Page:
Sōiku Shigematsu

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Shigematsu Sōiku at his home, 2010
Zen priest Shigematsu Sōiku during a "Zen Living" class at his temple

Sōiku Shigematsu (重松 宗育, Shigematsu Sōiku, born October 13, 1943) is a Japanese priest of Myoshin-ji branch of Rinzai School of Zen Buddhism, abbot of Shōgen-ji Temple in Shimizu-ku, Shizuoka, author and translator of books and essays on Zen that were instrumental in spreading interest in Zen literary tradition to the West in the latter half of the 20th century. Shigematsu taught English literature at Shizuoka University also visiting the United States on several occasions, most notably in 1985-6 as a Fulbright scholar. He won the Jerome J. Shestack Poetry Prize from The American Poetry Review in 1987.[1]

Early life, education, and academic career[edit]

Shigematsu Sōiku was born in the midst of World War II in the town of Shimizu. First son of Shigematsu Kijū (重松 輝宗, June 5, 1915 –), a Zen priest and accomplished calligrapher, he acquired the basic knowledge and experience of Zen life from his father. Notably, Kijū Shigematsu was also one of the teachers of Robert Aitken Rōshi, during the latter's training at Engaku-ji monastery.[2]

Showing great interest in English language and literature Shigematsu entered Tokyo University of Foreign Studies in 1963 (grad. 1967), subsequently conducting graduate studies at Tokyo University and Kyoto University (grad. 1971) to later take up a professorship of English Literature at Shizuoka University (1975–2001). He also lectured and did research at Shizuoka Women's University (1972–75); San Diego State University and UC Davis (1986/Fulbright scholar), and Kansai Medical University (2001-7).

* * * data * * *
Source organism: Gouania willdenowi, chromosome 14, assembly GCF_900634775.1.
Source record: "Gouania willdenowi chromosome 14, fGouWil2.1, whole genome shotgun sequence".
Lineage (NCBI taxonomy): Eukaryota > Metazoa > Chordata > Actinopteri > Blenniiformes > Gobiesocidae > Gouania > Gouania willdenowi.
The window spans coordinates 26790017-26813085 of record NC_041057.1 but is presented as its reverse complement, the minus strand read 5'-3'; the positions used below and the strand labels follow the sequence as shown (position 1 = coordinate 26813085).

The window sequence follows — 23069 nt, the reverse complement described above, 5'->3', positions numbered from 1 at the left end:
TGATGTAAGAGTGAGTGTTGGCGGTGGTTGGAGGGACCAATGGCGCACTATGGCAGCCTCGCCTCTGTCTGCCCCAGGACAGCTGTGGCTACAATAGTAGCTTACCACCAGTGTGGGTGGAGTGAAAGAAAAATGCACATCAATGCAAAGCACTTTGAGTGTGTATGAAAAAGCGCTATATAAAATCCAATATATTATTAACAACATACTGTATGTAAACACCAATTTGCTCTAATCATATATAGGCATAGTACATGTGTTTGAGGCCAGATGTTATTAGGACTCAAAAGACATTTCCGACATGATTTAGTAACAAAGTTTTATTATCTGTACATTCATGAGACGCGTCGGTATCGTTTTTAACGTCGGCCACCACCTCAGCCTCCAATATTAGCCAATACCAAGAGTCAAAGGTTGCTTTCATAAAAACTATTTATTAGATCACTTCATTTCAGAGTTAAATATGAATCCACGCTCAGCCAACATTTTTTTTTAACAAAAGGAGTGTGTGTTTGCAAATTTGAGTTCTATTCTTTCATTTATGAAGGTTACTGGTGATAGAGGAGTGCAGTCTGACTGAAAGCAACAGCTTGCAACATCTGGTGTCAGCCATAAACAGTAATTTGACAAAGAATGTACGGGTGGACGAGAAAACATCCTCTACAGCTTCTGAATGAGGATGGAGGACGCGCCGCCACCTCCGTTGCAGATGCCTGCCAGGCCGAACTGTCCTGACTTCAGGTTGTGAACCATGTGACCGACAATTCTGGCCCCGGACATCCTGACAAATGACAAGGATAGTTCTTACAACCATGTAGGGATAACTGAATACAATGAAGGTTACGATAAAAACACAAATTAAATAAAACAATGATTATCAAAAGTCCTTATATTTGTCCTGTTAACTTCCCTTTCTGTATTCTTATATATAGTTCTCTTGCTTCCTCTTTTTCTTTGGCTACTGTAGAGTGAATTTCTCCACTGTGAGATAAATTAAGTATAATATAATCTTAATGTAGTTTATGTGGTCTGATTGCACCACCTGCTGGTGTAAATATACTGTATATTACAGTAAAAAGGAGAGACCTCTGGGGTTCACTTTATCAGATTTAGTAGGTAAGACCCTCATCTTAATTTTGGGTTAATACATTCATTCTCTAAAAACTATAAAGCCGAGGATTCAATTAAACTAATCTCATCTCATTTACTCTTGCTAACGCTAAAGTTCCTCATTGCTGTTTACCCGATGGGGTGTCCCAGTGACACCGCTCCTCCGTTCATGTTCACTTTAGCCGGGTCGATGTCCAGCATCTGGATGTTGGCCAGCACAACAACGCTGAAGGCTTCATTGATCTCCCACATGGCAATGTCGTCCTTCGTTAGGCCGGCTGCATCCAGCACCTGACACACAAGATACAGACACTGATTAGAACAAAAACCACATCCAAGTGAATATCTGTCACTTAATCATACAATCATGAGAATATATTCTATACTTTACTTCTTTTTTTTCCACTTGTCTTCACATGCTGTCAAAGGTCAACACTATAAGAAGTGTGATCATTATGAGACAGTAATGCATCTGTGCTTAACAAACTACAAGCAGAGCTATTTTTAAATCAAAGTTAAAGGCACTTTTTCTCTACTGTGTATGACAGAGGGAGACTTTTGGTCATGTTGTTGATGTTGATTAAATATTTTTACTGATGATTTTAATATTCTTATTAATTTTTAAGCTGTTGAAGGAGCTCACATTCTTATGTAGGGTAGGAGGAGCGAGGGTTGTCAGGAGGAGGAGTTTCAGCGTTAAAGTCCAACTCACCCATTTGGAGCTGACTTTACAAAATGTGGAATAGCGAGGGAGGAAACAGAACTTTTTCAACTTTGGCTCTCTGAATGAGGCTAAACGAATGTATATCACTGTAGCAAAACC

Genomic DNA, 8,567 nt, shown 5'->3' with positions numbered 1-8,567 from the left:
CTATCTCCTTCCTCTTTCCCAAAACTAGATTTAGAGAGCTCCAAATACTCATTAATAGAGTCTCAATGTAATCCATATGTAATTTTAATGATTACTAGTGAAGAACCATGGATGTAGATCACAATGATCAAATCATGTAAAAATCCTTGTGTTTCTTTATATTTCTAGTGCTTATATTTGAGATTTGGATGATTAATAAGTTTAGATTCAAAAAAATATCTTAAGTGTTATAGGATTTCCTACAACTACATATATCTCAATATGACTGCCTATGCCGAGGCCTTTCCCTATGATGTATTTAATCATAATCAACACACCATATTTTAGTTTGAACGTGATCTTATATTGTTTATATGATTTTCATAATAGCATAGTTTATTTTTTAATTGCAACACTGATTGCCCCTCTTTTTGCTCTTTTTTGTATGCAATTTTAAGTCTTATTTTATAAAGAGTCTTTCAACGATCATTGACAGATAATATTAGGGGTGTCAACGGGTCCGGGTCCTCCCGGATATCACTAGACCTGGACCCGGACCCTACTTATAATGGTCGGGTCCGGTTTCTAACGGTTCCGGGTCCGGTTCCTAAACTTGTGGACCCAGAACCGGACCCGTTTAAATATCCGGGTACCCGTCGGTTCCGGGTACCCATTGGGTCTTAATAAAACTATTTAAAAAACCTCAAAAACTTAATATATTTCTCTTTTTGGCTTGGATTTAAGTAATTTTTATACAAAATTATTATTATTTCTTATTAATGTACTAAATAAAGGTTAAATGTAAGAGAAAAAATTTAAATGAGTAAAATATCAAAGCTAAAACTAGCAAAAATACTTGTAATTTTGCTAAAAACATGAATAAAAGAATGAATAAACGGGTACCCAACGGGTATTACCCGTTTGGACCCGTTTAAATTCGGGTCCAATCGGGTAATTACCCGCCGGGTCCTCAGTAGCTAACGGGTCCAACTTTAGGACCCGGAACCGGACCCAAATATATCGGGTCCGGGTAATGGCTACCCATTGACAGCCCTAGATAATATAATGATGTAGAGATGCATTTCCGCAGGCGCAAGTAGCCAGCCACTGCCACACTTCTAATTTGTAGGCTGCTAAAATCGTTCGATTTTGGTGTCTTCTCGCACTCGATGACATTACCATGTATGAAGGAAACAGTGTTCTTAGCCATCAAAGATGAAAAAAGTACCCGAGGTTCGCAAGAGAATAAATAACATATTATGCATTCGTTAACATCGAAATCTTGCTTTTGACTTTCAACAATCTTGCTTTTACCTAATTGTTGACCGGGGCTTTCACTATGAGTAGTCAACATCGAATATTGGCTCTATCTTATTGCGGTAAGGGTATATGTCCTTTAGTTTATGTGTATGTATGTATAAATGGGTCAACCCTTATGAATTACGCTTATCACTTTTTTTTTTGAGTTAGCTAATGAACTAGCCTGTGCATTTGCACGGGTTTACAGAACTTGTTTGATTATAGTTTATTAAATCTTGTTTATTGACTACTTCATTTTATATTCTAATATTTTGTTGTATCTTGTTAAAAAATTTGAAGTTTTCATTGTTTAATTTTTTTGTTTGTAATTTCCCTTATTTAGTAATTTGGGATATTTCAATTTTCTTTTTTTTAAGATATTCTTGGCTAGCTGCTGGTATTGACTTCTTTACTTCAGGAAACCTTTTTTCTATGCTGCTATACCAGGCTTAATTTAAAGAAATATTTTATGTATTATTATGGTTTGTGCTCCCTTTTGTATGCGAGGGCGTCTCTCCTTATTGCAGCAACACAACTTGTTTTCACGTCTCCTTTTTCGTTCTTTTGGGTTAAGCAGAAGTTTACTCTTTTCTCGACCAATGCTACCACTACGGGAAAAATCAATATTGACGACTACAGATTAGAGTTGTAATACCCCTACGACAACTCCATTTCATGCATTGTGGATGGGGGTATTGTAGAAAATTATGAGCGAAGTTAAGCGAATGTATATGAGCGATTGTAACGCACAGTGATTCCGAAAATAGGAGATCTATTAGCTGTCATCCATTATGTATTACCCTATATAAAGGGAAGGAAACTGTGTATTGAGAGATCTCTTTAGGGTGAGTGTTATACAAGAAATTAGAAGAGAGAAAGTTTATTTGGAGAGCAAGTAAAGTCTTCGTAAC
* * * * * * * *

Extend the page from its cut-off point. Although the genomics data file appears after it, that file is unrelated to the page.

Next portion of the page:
Works and publications[edit]

Shigematsu's pioneering translation of the two most important Japanese collections of capping phrases or jakugo in Japanese - Zenrin-kushū 禅林句集 (tr. as A Zen Forest, Sayings of the Masters)[3] and Zenrin Segoshū 禅林世語集 (tr. as A Zen Harvest, Japanese Folk Zen Sayings)[4] - is acknowledged as the magnum opus of contemporary English-speaking Zen world. In addition, he also translated poetry and sermons of Musō Soseki[5] and Zen haiku by Natsume Sōseki.[6]

Based on the idea of anthologizing "worldly sayings"  – insight-provoking expressions of regular people  – collected in the above-mentioned second anthology, Zenrin Segoshū, Shigematsu's current project concentrates on creation of an anthology of Zen sayings from the native English literary and other sources. Parts of it have already been published by Shizuoka University's Studies in Humanities, e.g. "Zen Sayings" from R.W. Emerson (1985), Henry D. Thoreau, Walt Whitman, Ernest Hemingway, John Steinbeck, etc.[7]


In addition to his Japanese - English translations of Zen poetry, Shigematsu Sōiku is a poet composing free verse in Japanese. A poem found in the recently published sixth volume of Shigematsu's poetry reads:

Japanese English
A Present
I won't be glad if I receive a Benz.
I won't be glad if I receive expensive clothes.
Even if I receive a million dollars
I won't be glad, perhaps... no I will not.
From now on, too, all these have no connection to my life.
  My joy is:
  Saké before me,
  Pillar behind to lean on,
  My best friend,
  Sound of miso grinding.[8]
The greatest present is
free time like this,
which lightens burdens of the heart.[9]


  1. ^ M.J. Shields et al. (1993) International who's who in poetry and poets' encyclopaedia. Seventh Edition. 1993/94 Cambridge : International Bibliographical Center, p. 309. ISBN 0-948875-01-1
  2. ^ Shigematsu Sōiku. (1988) A Zen Harvest: Japanese Folk Zen Sayings (Haiku, Dodoitsu, and Waka). San Francisco: North Point Press, p. XI. ISBN 0-86547-328-5
  3. ^ Shigematsu Sōiku. (1981) A Zen Forest, Sayings of the Masters New York : Weatherhill. ISBN 978-0-8348-0159-2
  4. ^ Shigematsu Sōiku. (1988) A Zen Harvest: Japanese Folk Zen Sayings (Haiku, Dodoitsu, and Waka). San Francisco: North Point Press. ISBN 0-86547-328-5
  5. ^ Shigematsu, S. and W.S. Merwin, trs. (1989) Sun at midnight : poems and sermons of Musō Soseki. San Francisco : North Point Press. ISBN 978-0-86547-382-9
  6. ^ Shigematsu Sōiku, tr. (1994) Zen Haiku: poems and letters of Natsume Soseki. New York : Weatherhill. ISBN 978-0-8348-0324-4
  7. ^ Shigematsu Sōiku. (1985) "Zen sayings from Ralph Waldo Emerson." Studies in Humanities, No. 35, January. Shizuoka University Press. pp. 25-54. Worldcat OCLC: 275471707
  8. ^ These 5 lines come from Zenrin Segoshū. Cf. Shigematsu (1988) poem 365, p.77.
  9. ^ 重松宗育. (2009) ゆめかうつつか. 愚中庵詩集(6). ニシガイ. p.6.